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Anti-virus fallacies

Антивирусная неправда

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A GMO-free browser

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Users regularly ask us why Dr.Web doesn't incorporate certain features that are widely advertised by other developers. Could it be, they say, that you lack the necessary skills? Once again we’re talking about secure browsers. So, perhaps, it’s time we settled this matter once and for all.

There exist several established practices for making a browser “more secure” than a standard browser: launching a browser in a sandbox, using a different browser, or starting a browser under a special account or via another application.

Unfortunately, none of these methods is guaranteed to deliver a good result.

Different kinds of sandboxes exist: some are more resource-consuming and some less so; some have compatibility issues with other applications or are prone to glitches. While running browsers in a sandbox may address the issue of suspicious applications and files being launched in a system, it does nothing to resolve security issues involving the exchange of information. For example, it won't protect you against man-in-the-middle attacks. Furthermore, certain malicious programs are known to reach beyond sandboxes by exploiting certain vulnerabilities.

And from a security standpoint, a separate browser is a double-edged sword. If the browser is relatively unknown, then in theory the Security Through Obscurity principle may apply. However, should the browser's popularity increase, vulnerability and exploit enthusiasts will switch their attention to the browser, and thus it will cease being secure. And a small browser developer team will unlikely be able to discover and close vulnerabilities as fast as the "giants" whose browsers are used by millions of people. Furthermore, designing a browser from scratch is a very ambitious project requiring substantial investment, while its prospects are somewhat uncertain. A developer may also choose to design a browser using an existing engine like Chromium with all its pros and cons, including engine vulnerabilities.

A dialogue that took place between one of our customers and one of our support engineers in 2016 will best illustrate what happens when a conventional browser is turned into a secure one.

Does Dr.Web Security Space Pro provide protection for online banking transactions? Specifically, does it prevent attackers from capturing key strokes?

Support engineer:
Apparently, you’re talking about the widely advertised option to enter symbols via a virtual keyboard as a means of protecting against keyloggers.

  1. Most more or less "serious" malicious programs circumvent this security mechanism.
  2. Integrating a keyboard into an anti-virus is a marketing gimmick rather than a useful feature. Our developers haven't implemented a virtual keyboard into our application for home PCs because this measure doesn't provide reliable protection.
  3. Integrating a keyboard into an anti-virus is a marketing gimmick rather than a useful feature. Our developers haven't implemented a virtual keyboard into our application for home PCs because this measure doesn't provide reliable protection.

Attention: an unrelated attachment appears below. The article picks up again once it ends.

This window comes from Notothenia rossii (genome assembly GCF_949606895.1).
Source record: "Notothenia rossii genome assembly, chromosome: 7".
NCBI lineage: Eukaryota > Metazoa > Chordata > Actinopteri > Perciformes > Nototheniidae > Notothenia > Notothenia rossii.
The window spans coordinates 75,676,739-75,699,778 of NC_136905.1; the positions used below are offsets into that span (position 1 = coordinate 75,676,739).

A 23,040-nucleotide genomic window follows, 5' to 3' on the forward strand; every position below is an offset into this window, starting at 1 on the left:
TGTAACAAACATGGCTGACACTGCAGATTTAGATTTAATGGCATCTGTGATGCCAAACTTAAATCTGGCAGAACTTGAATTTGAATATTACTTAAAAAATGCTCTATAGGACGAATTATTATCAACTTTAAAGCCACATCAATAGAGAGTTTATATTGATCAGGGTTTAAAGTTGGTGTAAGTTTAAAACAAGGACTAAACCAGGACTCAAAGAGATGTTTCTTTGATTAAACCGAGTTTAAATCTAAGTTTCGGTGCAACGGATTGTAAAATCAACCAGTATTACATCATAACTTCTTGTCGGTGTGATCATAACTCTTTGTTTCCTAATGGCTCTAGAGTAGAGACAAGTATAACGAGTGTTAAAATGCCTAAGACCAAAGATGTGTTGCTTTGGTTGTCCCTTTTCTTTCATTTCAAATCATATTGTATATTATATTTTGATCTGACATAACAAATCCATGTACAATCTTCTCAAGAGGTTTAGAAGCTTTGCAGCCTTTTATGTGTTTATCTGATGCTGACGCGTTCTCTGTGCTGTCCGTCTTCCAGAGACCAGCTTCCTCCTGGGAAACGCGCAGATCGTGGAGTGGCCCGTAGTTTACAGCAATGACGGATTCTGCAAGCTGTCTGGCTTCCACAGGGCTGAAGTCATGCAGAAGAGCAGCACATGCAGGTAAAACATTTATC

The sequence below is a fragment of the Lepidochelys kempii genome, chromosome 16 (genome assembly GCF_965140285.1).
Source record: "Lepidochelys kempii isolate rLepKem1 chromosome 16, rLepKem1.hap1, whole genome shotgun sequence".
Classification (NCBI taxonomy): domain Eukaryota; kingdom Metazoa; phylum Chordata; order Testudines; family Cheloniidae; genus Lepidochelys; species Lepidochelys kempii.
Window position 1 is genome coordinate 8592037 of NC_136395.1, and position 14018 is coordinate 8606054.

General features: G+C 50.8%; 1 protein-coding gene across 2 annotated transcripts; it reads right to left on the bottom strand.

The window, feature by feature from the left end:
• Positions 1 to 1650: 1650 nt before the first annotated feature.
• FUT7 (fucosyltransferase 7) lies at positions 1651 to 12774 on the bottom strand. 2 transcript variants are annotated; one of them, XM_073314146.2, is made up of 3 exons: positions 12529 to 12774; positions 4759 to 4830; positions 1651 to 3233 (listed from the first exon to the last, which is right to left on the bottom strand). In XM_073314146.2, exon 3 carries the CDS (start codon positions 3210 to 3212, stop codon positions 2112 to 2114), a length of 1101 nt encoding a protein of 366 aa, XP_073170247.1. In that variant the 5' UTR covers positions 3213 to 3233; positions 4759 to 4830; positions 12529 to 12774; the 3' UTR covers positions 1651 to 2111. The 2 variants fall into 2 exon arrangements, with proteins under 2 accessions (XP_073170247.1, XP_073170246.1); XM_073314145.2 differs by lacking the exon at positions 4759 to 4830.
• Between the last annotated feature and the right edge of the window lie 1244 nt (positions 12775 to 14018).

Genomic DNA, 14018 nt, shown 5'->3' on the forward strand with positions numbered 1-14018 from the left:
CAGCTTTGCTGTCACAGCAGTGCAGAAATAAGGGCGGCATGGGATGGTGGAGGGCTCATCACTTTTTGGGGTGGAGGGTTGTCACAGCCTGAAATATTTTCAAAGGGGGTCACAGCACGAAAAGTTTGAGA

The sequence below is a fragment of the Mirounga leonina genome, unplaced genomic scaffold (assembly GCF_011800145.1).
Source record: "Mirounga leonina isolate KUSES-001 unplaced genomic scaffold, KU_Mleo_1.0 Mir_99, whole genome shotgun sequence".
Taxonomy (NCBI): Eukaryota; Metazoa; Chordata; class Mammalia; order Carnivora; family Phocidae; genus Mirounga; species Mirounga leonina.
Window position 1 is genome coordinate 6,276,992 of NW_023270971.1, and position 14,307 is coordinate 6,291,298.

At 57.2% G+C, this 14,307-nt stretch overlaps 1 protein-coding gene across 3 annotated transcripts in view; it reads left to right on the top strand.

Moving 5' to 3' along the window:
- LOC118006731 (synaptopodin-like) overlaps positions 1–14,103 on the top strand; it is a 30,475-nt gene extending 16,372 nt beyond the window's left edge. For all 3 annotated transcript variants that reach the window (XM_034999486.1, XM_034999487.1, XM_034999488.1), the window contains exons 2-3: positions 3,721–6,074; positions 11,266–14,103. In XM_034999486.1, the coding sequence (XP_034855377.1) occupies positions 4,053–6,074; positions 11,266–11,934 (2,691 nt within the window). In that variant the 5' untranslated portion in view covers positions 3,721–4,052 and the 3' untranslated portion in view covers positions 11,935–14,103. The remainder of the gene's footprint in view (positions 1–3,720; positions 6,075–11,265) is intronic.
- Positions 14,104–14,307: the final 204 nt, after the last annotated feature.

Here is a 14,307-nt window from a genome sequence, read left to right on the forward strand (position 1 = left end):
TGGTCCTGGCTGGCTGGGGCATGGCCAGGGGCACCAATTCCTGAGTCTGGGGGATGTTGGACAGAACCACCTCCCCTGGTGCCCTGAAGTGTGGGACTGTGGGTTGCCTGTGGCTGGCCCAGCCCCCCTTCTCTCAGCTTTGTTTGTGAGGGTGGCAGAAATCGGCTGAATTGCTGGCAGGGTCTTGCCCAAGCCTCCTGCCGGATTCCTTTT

No, I'm also talking about so-called secure browsers that can be launched in a sandbox and thus prevent intruders from intercepting keystrokes on a real keyboard. I tested this feature with special software.
I use an up-to-date version of Dr.Web Security Space Pro 10, and it doesn't protect my input from keyloggers while I'm banking online, and my keylogger tests confirm that.

Support engineer:
The same method is used with a virtual keyboard even if you can't see it on the screen. An intermediate input interface is used to transmit information.
Any well-designed Trojan will circumvent the measure. That's why Dr.Web Security Space doesn't incorporate keyboard modules of this kind and is unlikely to do so in the future.
It does feature an anti-rootkit module which is designed to nail interceptors. The anti-virus is also equipped with a behaviour analyser that uses various criteria to block suspicious applications including those suspected of logging keystrokes.

Just like in medicine, it’s better to neutralise a disease rather than fight its symptoms by alleviating a fever for a little while. Or, even better, prevent an infection from ever happening?

#browser #Dr.Web_technologies

Dr.Web recommends

  • Pay attention to prophylaxis, and, perhaps, there will be nothing to cure. As far as banking Trojans are concerned, update your browser and anti-virus regularly to make sure no malware appears on your computer or, worst case scenario, ends up in the quarantine.
  • Never disable the preventive protection feature! Dr.Web Security Space 11.0 features a new component named ShellGuard. This new Dr.Web ShellGuard technology blocks routes into the system so that vulnerability-exploiting programs can’t get in. Exploits are malicious objects that take advantage of software flaws, including those not yet known to anyone except for the intruders who created the exploits (i.e., zero-day vulnerabilities). Specifically, the technology protects popular web browsers. You can find out more about it here:
  • Don't mistake marketing and promotion for a sincere desire to help you solve all your problems. After all, even salt packages can have a GMO-FREE sticker on them. 😉.

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